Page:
IMS report reveals electronic dance music is continuing its downward trend worldwide
The International Federation of the Phonographic Industry (IFPI) came out with a recent survey and the data shows that electronic dance music (EDM) is the world’s third most popular genre. EDM is listened to by approximately 1.5 billion people around the world. There has been a bit of fluctuation in the numbers around the genre’s popularity throughout the years.
Over the last few years, EDM has been on a steady decline—from sharing 4% of the U.S. recorded music market in 2016, to 3.5% in 2017, to 3% last year. The decline is also noticeable in the U.K., where EDM’s share of the recorded music market fell from 11.5% to 9.5%, as well.
Not only is the music falling on the popular hit charts, but a recent International Music Summit (IMS) business report says that things that were once very popular in the EDM scene, such as house parties, pool parties, and nightclubs, have become much less popular as well. In 2016, 15% of visitors to America’s “EDM Capitol,” Las Vegas, Nevada, said they had been to a nightclub during their stay. In 2018, the figure fell to just 7%, while the amount of visitors attending pool parties fell from 11% to 4%.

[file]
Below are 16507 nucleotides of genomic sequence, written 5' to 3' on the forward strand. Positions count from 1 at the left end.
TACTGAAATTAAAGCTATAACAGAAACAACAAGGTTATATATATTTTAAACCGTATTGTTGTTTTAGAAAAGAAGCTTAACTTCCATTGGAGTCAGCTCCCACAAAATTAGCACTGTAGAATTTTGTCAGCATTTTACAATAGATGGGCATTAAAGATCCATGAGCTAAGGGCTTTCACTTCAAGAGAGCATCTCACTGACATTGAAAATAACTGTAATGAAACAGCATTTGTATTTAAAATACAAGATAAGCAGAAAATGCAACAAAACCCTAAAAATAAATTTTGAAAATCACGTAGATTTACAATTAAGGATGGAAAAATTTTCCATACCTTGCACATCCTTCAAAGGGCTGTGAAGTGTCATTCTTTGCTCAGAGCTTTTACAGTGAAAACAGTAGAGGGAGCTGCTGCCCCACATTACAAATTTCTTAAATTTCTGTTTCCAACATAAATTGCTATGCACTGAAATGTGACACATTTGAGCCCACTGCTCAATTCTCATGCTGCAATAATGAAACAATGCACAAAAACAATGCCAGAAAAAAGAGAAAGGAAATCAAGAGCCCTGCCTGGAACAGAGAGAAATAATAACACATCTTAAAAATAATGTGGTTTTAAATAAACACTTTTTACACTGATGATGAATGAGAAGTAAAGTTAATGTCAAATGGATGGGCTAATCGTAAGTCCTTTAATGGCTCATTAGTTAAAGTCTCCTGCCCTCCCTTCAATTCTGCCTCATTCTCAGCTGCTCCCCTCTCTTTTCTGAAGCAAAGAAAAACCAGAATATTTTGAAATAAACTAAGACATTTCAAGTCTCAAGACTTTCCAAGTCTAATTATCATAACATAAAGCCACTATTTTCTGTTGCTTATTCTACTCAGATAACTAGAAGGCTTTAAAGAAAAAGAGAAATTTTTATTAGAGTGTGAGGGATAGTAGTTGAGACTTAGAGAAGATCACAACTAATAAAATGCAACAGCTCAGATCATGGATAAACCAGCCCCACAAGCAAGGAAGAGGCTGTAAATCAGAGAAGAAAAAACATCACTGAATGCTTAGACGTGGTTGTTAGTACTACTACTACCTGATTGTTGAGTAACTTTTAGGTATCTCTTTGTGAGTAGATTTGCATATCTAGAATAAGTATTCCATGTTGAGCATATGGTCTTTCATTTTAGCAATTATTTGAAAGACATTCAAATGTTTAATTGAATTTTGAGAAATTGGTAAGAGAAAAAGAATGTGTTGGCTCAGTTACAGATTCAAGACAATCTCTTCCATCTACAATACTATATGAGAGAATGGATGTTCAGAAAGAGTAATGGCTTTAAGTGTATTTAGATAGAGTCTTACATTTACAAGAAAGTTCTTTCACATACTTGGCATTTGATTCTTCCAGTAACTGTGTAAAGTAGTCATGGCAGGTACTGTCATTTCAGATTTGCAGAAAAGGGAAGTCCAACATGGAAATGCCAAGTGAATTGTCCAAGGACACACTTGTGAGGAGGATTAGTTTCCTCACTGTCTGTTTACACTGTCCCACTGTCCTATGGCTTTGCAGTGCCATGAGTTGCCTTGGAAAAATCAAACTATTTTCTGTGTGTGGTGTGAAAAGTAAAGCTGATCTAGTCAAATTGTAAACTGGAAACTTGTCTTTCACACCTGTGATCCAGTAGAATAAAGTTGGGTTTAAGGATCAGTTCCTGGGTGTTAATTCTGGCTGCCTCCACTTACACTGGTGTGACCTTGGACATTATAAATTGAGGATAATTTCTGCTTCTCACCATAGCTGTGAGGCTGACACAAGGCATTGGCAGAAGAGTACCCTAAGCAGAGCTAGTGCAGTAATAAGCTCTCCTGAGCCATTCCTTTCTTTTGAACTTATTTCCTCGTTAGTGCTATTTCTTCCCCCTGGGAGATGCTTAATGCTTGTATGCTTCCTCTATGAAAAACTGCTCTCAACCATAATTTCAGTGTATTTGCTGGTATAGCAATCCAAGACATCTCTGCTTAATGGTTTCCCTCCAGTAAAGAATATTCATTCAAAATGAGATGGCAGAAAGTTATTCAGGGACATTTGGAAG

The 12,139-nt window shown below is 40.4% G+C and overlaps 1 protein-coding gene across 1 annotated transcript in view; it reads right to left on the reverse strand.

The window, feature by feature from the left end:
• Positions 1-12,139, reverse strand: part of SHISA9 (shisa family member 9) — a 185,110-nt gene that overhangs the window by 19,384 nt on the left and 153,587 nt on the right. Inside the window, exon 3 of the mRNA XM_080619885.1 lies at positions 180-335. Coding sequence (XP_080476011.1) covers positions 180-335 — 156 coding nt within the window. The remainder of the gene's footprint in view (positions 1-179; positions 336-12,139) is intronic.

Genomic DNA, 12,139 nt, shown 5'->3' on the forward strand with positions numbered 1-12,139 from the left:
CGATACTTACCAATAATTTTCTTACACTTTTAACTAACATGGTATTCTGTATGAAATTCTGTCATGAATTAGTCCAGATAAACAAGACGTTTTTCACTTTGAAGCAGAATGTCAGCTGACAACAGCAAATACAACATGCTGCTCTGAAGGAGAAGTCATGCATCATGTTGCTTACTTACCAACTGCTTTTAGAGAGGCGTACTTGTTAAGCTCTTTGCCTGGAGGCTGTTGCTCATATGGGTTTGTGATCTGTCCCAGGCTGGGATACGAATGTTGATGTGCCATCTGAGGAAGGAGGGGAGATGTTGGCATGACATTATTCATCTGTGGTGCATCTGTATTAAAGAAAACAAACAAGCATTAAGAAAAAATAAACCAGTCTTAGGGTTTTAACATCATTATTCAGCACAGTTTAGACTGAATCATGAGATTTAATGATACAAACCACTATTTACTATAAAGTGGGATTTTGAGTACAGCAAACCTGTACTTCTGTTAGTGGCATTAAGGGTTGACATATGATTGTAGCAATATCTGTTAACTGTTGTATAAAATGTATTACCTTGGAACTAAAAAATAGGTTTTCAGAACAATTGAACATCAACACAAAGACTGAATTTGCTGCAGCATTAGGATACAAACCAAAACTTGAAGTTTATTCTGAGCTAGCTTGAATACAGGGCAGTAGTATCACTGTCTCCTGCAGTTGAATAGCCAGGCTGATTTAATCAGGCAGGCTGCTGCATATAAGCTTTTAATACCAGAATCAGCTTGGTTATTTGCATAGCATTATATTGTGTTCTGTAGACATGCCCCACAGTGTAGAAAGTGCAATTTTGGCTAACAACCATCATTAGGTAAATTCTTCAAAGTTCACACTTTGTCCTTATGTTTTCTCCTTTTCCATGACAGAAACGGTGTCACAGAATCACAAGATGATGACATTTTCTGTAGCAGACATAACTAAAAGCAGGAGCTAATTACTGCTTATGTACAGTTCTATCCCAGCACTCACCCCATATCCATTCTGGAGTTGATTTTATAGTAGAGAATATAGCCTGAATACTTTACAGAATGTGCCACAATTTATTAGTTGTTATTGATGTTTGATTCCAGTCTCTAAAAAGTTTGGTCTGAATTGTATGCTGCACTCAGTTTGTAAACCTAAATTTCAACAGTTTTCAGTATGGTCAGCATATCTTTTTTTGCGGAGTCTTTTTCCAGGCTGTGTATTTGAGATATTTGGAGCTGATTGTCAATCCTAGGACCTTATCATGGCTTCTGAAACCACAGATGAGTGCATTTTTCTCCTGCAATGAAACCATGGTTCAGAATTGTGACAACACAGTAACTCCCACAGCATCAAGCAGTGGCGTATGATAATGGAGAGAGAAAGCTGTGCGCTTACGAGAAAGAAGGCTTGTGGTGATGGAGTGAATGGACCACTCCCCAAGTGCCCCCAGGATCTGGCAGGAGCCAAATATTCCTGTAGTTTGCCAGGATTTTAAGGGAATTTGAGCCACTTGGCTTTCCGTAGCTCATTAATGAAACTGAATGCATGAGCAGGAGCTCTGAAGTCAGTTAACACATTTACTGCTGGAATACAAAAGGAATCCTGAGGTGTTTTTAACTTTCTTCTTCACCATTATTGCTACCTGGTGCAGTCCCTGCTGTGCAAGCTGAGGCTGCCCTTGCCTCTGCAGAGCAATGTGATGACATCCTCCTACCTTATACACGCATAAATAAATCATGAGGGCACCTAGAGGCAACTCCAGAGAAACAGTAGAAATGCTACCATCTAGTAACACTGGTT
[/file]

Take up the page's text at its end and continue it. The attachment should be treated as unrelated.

While EDM will undoubtedly be relevant for many years to come, it has certainly proven the continued downward global trend that sparked rumors of the “EDM bubble burst” two years ago. As a result, DJs are being paid less. Even the world’s highest paid DJs are seeing a serious decline in earnings, of which there are many possible contributing factors.
According to Billboard, the estimated earnings of the ten highest-paid DJs tumbled to $261 million in 2018, the lowest total since 2013, with Calvin Harris topping the list ($48 million last year), followed by The Chainsmokers ($45.5 million). and Tiësto ($33 million).
Some of those factors are thought to include their online social media presence, online dating, and people becoming more aware of mental health and making strides towards bettering it. In addition, millennials do not make nearly enough money as they need to thrive.
Via: Billboard. Featured photo courtesy of Defqon.1
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